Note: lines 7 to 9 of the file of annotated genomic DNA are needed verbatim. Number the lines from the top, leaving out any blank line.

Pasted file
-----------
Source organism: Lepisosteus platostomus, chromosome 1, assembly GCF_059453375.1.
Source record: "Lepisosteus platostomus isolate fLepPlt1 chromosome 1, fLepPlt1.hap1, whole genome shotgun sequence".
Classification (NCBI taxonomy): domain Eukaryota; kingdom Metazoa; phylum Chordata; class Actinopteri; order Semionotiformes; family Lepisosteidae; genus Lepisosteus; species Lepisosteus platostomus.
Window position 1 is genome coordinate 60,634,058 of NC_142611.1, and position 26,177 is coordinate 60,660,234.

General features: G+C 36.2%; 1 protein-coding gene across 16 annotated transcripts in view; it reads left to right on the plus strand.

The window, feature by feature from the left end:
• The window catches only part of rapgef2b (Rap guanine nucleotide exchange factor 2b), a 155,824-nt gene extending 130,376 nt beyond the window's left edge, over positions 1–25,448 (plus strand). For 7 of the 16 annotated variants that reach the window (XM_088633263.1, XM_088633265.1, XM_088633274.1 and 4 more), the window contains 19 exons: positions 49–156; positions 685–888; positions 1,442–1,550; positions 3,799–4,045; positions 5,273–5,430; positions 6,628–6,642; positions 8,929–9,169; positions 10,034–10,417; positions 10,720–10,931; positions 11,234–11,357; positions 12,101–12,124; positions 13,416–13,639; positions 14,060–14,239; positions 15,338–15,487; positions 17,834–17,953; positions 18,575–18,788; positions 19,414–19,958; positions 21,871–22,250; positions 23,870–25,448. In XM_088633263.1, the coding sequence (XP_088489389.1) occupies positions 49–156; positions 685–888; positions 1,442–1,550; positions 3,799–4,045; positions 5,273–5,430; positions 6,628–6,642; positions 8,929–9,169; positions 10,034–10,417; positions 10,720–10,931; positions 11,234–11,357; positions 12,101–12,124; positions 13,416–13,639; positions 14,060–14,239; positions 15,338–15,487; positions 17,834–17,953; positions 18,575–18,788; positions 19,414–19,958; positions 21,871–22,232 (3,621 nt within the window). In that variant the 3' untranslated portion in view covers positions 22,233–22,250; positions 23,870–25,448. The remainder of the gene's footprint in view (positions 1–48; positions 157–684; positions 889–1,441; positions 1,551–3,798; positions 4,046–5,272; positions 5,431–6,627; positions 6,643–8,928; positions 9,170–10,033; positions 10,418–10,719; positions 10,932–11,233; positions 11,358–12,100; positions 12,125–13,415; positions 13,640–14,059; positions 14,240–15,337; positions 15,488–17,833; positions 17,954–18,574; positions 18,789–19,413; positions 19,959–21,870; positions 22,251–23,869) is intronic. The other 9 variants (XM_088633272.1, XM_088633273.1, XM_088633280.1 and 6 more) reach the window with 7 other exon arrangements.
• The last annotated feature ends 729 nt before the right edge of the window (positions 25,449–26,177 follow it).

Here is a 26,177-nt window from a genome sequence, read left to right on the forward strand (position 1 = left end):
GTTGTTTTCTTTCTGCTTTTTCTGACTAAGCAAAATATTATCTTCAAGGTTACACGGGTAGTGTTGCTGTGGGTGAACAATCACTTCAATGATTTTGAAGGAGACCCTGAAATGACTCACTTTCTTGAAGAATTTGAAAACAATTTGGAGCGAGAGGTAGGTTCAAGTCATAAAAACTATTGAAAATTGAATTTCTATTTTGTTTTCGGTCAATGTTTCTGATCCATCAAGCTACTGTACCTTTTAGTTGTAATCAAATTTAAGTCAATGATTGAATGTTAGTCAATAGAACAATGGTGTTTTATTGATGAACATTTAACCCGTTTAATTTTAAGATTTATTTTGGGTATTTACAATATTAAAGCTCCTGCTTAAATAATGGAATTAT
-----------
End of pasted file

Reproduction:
• The window catches only part of rapgef2b (Rap guanine nucleotide exchange factor 2b), a 155,824-nt gene extending 130,376 nt beyond the window's left edge, over positions 1–25,448 (plus strand). For 7 of the 16 annotated variants that reach the window (XM_088633263.1, XM_088633265.1, XM_088633274.1 and 4 more), the window contains 19 exons: positions 49–156; positions 685–888; positions 1,442–1,550; positions 3,799–4,045; positions 5,273–5,430; positions 6,628–6,642; positions 8,929–9,169; positions 10,034–10,417; positions 10,720–10,931; positions 11,234–11,357; positions 12,101–12,124; positions 13,416–13,639; positions 14,060–14,239; positions 15,338–15,487; positions 17,834–17,953; positions 18,575–18,788; positions 19,414–19,958; positions 21,871–22,250; positions 23,870–25,448. In XM_088633263.1, the coding sequence (XP_088489389.1) occupies positions 49–156; positions 685–888; positions 1,442–1,550; positions 3,799–4,045; positions 5,273–5,430; positions 6,628–6,642; positions 8,929–9,169; positions 10,034–10,417; positions 10,720–10,931; positions 11,234–11,357; positions 12,101–12,124; positions 13,416–13,639; positions 14,060–14,239; positions 15,338–15,487; positions 17,834–17,953; positions 18,575–18,788; positions 19,414–19,958; positions 21,871–22,232 (3,621 nt within the window). In that variant the 3' untranslated portion in view covers positions 22,233–22,250; positions 23,870–25,448. The remainder of the gene's footprint in view (positions 1–48; positions 157–684; positions 889–1,441; positions 1,551–3,798; positions 4,046–5,272; positions 5,431–6,627; positions 6,643–8,928; positions 9,170–10,033; positions 10,418–10,719; positions 10,932–11,233; positions 11,358–12,100; positions 12,125–13,415; positions 13,640–14,059; positions 14,240–15,337; positions 15,488–17,833; positions 17,954–18,574; positions 18,789–19,413; positions 19,959–21,870; positions 22,251–23,869) is intronic. The other 9 variants (XM_088633272.1, XM_088633273.1, XM_088633280.1 and 6 more) reach the window with 7 other exon arrangements.
• The last annotated feature ends 729 nt before the right edge of the window (positions 25,449–26,177 follow it).

Here is a 26,177-nt window from a genome sequence, read left to right on the forward strand (position 1 = left end):